Lord, remember me when you come into your kingdom.
The year of Saint Luke ends with a characteristic take on the feast of Christ the King: in Luke’s gospel we are so familiar with seeing and hearing the voiceless, the rejected, those whom society puts in second place: how suitable, then, that on the feast of the King of all Creation we see him at his most vulnerable on the cross, with only an abrupt inscription to announce that he is the King. He is King because of the work he has done, which is described by Saint Paul in the Second Reading: “all things [are] reconciled through him and for him …when he made peace by his death on the cross.” Next week, when we re-enter Advent and a new Liturgical Year, we will be thinking of the King who will come again: though he will come as his disciples saw him go at the Ascension, the marks of the cross will still be visible for all time, to remind us of the one who came to reunite all Creation, especially frail human creatures.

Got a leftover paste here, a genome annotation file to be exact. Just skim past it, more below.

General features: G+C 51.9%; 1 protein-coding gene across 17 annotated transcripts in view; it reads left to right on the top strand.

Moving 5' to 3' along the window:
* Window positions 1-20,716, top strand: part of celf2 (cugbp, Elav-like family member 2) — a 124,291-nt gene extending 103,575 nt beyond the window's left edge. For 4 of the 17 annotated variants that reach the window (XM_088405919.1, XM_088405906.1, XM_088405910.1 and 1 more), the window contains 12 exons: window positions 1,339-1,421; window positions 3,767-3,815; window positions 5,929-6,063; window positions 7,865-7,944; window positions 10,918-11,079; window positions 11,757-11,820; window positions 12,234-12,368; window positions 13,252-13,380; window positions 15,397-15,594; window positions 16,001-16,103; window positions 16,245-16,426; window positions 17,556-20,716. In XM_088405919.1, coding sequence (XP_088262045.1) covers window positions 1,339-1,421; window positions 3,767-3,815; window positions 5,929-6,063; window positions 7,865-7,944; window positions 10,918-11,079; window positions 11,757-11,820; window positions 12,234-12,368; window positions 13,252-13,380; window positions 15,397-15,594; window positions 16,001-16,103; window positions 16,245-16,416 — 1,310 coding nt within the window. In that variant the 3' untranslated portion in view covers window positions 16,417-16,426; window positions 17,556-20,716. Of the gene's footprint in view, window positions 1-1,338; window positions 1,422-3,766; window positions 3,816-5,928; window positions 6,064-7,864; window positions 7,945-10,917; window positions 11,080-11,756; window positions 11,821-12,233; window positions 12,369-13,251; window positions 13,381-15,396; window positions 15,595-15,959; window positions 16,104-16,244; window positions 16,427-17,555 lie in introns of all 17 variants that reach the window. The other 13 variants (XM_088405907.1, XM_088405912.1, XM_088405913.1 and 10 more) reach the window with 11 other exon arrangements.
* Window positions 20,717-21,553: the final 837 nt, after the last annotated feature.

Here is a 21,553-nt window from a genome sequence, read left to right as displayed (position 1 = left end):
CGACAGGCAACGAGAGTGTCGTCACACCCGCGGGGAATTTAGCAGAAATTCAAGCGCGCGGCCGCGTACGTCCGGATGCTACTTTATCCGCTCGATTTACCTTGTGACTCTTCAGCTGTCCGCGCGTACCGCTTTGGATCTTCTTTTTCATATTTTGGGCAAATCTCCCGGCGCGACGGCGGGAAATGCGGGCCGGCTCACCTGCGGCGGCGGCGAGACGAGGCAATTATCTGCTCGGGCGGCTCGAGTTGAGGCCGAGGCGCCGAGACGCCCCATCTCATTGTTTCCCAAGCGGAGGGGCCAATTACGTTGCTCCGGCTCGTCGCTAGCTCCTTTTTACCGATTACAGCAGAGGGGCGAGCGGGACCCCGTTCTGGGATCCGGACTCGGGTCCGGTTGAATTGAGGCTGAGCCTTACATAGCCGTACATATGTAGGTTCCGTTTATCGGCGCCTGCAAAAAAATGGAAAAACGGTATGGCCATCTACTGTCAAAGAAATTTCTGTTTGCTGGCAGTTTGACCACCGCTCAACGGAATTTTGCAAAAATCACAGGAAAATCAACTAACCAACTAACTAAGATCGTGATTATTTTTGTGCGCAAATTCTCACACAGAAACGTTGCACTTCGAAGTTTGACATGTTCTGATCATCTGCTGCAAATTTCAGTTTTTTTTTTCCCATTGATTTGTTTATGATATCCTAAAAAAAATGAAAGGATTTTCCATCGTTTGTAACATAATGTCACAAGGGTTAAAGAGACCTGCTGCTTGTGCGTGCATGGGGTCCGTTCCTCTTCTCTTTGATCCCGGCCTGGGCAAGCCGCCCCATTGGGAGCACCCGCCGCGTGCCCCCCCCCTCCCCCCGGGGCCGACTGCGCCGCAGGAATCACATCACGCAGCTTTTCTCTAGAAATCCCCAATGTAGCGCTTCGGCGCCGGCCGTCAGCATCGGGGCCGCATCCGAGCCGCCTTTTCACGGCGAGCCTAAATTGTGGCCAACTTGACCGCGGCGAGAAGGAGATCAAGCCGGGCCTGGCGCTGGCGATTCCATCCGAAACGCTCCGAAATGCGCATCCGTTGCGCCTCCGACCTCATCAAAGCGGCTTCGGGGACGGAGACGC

I rejoiced when I heard them day: “Let us go to God’s house.”
And now our feet are standing within your gates, O Jerusalem.
Jerusalem is built as a city strongly compact.
It is there that the tribes goes up, the tribes of the Lord.
For Israel’s law it is, there to praise the Lord’s name.
There were set the thrones of judgement of the house of David.
1st Reading: 2 Sam 5:1-3
2nd Reading: Col 1: 12-20
Gospel Reading: Luke 23: 35-43
Requiescat in Pace
Of your charity please pray for the repose of the soul of Tony Webb who died recently and we express our deepest sympathy to Anne his mother. Tony’s funeral Mass will take place on Thursday 1st December at 10.15am in St David’s Church